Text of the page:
A controversial court ruling in April that pit bulls are "inherently dangerous" is not yet in effect and must survive an appeal before it can be applied as Maryland law, according to an opinion released this week by the state attorney general's office.
The opinion, written by Assistant Attorney General Kathryn Rowe in response to a request from Montgomery County Del. Heather Mizeur for advice on how to understand the ruling, says a motion for reconsideration of the ruling now before the Maryland Court of Appeals "delays the effect of the decision."
In April, the state's highest court held that pit bulls and mixed pit bull breeds are different from other dogs in that they are dangerous by nature. The ruling increased the liability of pit bull owners and others with a modicum of control over the animals, such as landlords, by removing the need for those bringing suit after a dog attack to prove they knew the dog had a history of being dangerous. That proof was previously required and is still required for other breeds.
The case originated in Baltimore County Circuit Court when the family of 10-year-old Dominic Solesky, who was attacked by a neighbor's pit bull in 2007, filed suit against the dog owner's landlord, Dorothy M. Tracey.
A circuit judge threw out the claim, ruling there was no evidence that Tracey was negligent, but the Court of Special Appeals overturned the decision and the Court of Appeals affirmed that ruling.
A motion for reconsideration of the high court's ruling was filed, but Mizeur said she immediately began receiving calls from pit bull owners getting eviction notices from their landlords, and from animal shelters unsure how to handle the animals, given the new liability concerns.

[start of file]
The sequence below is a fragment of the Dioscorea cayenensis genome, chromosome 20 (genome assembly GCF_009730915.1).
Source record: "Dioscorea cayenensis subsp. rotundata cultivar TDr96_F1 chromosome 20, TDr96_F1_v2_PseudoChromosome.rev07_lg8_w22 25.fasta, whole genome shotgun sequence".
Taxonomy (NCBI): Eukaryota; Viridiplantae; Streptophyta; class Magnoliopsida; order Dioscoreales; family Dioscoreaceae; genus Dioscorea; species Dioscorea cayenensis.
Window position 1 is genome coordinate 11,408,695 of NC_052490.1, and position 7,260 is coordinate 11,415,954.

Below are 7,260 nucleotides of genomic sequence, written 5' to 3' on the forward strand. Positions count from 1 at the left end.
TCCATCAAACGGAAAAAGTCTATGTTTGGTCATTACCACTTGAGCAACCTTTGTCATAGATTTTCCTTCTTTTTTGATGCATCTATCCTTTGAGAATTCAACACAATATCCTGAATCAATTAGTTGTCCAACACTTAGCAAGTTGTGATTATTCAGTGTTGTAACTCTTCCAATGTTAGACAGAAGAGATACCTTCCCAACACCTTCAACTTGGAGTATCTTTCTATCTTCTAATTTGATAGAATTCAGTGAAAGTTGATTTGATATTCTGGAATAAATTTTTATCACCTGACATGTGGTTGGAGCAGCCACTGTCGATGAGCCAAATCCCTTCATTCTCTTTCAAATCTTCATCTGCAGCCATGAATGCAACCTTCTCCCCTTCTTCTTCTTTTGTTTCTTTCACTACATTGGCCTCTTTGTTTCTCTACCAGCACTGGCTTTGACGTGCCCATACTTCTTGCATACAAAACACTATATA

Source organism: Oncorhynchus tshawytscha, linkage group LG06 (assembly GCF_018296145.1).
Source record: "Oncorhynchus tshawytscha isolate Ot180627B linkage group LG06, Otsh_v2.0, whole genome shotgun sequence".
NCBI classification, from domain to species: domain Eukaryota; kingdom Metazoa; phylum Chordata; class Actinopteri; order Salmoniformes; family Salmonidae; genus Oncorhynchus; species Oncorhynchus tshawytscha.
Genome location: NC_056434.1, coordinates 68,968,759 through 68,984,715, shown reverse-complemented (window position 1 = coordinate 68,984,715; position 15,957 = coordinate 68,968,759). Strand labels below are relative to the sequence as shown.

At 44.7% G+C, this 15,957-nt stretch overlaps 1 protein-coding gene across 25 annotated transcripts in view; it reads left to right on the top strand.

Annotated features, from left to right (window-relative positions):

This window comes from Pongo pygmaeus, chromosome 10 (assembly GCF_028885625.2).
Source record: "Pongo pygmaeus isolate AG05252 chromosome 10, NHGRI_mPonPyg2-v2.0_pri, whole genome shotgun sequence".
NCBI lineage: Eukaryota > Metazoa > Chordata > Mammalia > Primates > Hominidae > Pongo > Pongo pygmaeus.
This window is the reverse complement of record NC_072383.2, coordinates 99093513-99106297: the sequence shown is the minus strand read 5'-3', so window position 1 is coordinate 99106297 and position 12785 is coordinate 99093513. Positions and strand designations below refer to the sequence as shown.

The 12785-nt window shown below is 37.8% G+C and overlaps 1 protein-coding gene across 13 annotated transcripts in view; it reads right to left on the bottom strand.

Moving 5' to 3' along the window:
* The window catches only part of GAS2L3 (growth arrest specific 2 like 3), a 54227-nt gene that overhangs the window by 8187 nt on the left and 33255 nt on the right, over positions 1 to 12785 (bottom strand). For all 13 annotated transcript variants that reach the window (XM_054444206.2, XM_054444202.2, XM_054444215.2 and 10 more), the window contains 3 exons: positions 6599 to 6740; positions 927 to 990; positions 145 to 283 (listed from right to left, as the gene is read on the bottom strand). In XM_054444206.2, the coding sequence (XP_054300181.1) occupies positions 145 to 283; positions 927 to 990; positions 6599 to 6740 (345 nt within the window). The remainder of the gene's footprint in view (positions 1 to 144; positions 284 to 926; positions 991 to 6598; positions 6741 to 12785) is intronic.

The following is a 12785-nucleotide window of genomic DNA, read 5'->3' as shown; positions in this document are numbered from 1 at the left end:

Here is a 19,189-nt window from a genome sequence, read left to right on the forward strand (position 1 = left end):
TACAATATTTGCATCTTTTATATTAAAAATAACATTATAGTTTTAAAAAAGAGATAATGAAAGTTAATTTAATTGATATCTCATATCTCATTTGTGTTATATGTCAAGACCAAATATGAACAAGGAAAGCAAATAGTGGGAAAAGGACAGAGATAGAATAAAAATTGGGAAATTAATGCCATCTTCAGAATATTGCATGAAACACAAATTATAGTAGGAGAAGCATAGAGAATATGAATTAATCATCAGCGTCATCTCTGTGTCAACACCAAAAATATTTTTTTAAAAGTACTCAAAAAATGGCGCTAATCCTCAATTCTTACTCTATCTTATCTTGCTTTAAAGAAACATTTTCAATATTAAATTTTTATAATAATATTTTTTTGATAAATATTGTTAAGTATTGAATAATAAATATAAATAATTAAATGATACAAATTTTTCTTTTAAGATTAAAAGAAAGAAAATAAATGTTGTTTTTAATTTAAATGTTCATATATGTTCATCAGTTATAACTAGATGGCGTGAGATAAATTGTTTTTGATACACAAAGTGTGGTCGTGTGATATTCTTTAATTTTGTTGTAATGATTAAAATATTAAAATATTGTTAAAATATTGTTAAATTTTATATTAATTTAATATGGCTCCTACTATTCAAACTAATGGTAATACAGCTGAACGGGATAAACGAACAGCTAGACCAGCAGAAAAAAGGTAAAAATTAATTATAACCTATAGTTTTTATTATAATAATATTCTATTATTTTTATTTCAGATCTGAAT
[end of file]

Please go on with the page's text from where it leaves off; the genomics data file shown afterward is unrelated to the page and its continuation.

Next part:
The Humane Society of the United States called the court's ruling "unprecedented" in its application not just to animal owners but to landlords and others with assumed power to control the dogs, and in its "singling out of one particular type of dogs."
Mizeur, a Democrat, and Del. Michael Smigiel, an Eastern Shore Republican, co-sponsored a bill during May's special session of the General Assembly that would have overturned the court's ruling, but it never gained traction.
Instead, a joint task force on pit bulls is working on a law that would cut the scope of the ruling, Mizeur said.
"We're trying to find the sweet spot between protecting people who have been wronged by a bad dog and an irresponsible dog owner, and not having every family who owns a pit bull having to wrestle with the loss of their beloved family pet because of a court ruling," Mizeur said.
Mizeur and the Humane Society hailed Rowe's opinion as an important, though temporary, reprieve while legislators work to find a more permanent solution.
"It's welcome relief for thousands of Maryland families who should never have to choose between their beloved family pet and their home," Mizeur said.